200px-cell_by_stephen_king.jpg This is London

Getting married, starting a job or going to the dentist have long been recognised as sources of great stress. But it seems they are now matched by a new, peculiarly 21st century affliction – the fear of being out of mobile phone contact. Millions apparently suffer from “no mobile phobia” which has been given the name nomophobia. They have become so dependent on their mobile that discovering it is out of charge or simply misplacing it sends stress levels soaring.

More than 13million Britons fear being out of mobile phone contact, according to research. Keeping in touch with friends or family is the main reason why they are so wedded to their mobile. More than one in two said this is why they never switch it off. One in ten said they needed to be contactable at all times because of their jobs, while 9 per cent said that having their phone switched off made them anxious.

Experts say nomophobia could affect up to 53 per cent of mobile phone users, with 48 per cent of women and 58 per cent of men questioned admitting to experiencing feelings of anxiety when they run out of battery or credit, lose their phone or have no network coverage. The Post Office questioned more than 2,100 mobile phone users. Stewart Fox-Mills, the company’s telecom expert, said: “Nomophobia is all too real for many people.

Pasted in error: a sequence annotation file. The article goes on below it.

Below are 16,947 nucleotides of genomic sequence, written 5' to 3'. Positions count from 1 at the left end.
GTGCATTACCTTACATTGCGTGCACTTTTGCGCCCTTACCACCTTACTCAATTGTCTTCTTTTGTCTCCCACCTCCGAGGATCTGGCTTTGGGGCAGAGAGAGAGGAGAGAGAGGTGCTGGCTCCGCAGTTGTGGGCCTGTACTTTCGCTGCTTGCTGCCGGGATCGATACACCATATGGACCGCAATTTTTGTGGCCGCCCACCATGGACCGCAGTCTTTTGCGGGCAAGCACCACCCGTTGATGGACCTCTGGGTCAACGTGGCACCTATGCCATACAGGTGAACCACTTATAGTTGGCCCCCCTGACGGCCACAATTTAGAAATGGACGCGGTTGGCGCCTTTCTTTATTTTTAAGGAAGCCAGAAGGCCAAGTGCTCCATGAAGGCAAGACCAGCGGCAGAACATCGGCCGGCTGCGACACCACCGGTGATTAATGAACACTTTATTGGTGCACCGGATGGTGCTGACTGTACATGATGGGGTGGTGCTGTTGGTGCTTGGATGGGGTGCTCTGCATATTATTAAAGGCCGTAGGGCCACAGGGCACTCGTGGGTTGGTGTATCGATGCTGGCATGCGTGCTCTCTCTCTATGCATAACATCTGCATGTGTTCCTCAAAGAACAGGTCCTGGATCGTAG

I experience the opposite effect, let’s call it cellophobia, (made-up word). I get stressed when my phone rings, it comes from years of being in some form of tech support. It’s surprises me however, that more men reported this than women. Can’t someone please invent a drug for this?




  1. Improbus says:

    I have the opposite affliction … I wish my cell phone would die so I wouldn’t have to answer it. Did I mention that I am on call 24×7?

  2. rbreyes says:

    I get stressed when I misplace my mobile because I’m afraid that some jerk will find it and place calls to all his relatives in Lower Slobovia, and I’d get stuck with the bill. Otherwise, I’d say good riddance.

  3. OvenMaster says:

    Jeez, how on earth did these people survive before cellphones were invented?

    Are people that stuck on themselves and their own self-importance that they feel they just HAVE to make themselves available to their army of “friends”?

    Seriously, who the hell “needs” to be in touch 24/7 unless you’re a doctor?

    Someone wants to talk to me and I’m not home or at work, leave me a message on my answering machine and I’ll get back to ya when I’m damn good and ready.

  4. Froggmann says:

    The exact opposite happens to me. I feel happy when I have an excuse to not have it. The GF on the ohter hand freaks out when she can’t reach me 24/7. Maybe that’s what makes me happy?

  5. OhForTheLoveOf says:

    #1 – I wish my cell phone would die so I wouldn’t have to answer it.

    Why do you think you “have to” answer it.

    I look at caller ID and decide if I want to talk or not. If not, off to voicemail with that call…

  6. Momdoc says:

    These kinds of things are fun. We all love neologisms. There are a couple of little things, though.
    1) The root nomo-, as in nomogram, is usually taken to mean normal I hope we never get to the point – but hey, maybe we have – where nomophobia becomes the norm.